Created: 8/22/1980

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Cuba: Death of Tvo Heroines

The deaths this year of two important femaleof the Cuban revolution could/

some Cubans to question the current couflf THhe death of Celiana long bout with cancer deprived President Fidel

Castro of tbe moderating influence and emotionala principal adviser and confidante. The suicideSantamaria,n July has prompted personal commit-

Coraaumst regime-: JTneroine from thedays of the revolution, Santamaria had long been revered as an exaaple of revolutionary courage and Their deaths have coneine of serious difficulties for Cuba and concern about the future.


Celia Sanchez was Minister-Secretary of the Council of State and oneandful of worsen belonging to the Communist Party Central Committee since its foundings. Working directly underupervision, she hai been responsible blnce the triiuipn of the revolution9 foremblance of order in the Cuban leader's public and private lives. She was tasked with ensuring that all of Castro's orders were carried out; screening people who wished to see him; answeringf hi& correspondence; responding to popular grievances; and actingoordinator between Castro and othervetnment officials. She also servedridge between Castro and the Cuban people, interceding with hia to plead the cause of many petitions lost in the Cuban bureaucracy.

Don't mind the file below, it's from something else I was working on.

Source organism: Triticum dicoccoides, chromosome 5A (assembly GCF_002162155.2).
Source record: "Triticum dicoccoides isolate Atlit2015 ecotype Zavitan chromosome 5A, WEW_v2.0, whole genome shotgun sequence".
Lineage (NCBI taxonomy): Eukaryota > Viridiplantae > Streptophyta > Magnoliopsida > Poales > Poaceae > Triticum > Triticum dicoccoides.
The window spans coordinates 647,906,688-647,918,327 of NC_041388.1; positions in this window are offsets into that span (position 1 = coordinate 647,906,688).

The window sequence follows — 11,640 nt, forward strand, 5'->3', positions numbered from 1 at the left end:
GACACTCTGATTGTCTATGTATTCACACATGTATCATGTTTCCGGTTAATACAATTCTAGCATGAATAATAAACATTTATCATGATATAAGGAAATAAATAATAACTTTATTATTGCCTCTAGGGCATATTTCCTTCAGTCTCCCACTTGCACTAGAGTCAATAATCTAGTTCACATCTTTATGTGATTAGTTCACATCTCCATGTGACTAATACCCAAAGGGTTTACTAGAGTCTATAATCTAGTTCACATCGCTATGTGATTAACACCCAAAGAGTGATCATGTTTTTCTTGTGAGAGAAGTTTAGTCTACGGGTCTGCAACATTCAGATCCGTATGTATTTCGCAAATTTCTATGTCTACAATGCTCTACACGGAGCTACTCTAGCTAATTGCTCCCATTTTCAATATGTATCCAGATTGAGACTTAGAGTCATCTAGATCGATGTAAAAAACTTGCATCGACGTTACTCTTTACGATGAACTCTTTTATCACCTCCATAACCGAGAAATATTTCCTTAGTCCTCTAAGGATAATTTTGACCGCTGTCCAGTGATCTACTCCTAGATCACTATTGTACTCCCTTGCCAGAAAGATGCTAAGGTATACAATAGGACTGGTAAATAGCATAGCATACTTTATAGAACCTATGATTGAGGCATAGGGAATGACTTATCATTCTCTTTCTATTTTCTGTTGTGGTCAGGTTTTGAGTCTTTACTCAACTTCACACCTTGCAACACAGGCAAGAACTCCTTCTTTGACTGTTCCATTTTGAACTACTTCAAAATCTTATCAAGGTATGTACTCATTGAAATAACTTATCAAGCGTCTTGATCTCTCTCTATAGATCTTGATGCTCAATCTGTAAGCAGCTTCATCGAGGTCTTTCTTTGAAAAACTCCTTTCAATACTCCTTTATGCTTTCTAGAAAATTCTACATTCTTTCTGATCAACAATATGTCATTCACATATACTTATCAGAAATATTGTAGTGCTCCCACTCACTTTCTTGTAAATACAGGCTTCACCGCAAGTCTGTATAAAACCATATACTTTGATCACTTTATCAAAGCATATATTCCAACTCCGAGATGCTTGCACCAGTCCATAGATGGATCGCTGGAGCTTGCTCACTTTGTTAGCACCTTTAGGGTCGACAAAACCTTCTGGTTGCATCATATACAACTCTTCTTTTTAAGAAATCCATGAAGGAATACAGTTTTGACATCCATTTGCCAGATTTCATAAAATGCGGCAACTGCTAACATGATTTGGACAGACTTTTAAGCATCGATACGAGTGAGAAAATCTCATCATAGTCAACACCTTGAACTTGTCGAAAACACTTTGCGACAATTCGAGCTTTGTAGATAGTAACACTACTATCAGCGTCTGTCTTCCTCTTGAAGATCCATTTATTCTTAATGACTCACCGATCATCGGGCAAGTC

Sarchez's deathersonal loss to President

Castro. She had

as his secretary ana* raosT"trusted confidante since the guerrilla days of the Sierra Haestra. For most of, her apertaent in Bavana had been Castro's home

and Cubanrs quarters. He sought hermany natters requiring adecision andher recommendations.

"The Cirl of Honcada"

Haydee Santaaaria ranked with Sanchez as one of those almost mythical figures from the earliest days of the revolutionary struggle against President Fulgencio Batista. She was one of only two woaen whohe Attack on the Moncada barracks in Santiago de Cuba led by Castro onirth of the revolution.

Santaaaria's connection with the anti-Batistawas laden with personal tragedy and suffering. Many ofan attacking force were killed; Santamaria'B brother, Abel, and her fiance, Boris Luis Santacolona, were captured and tortured to death. Santaaaria also was captured and forced to endure the tortures of her two loved ones,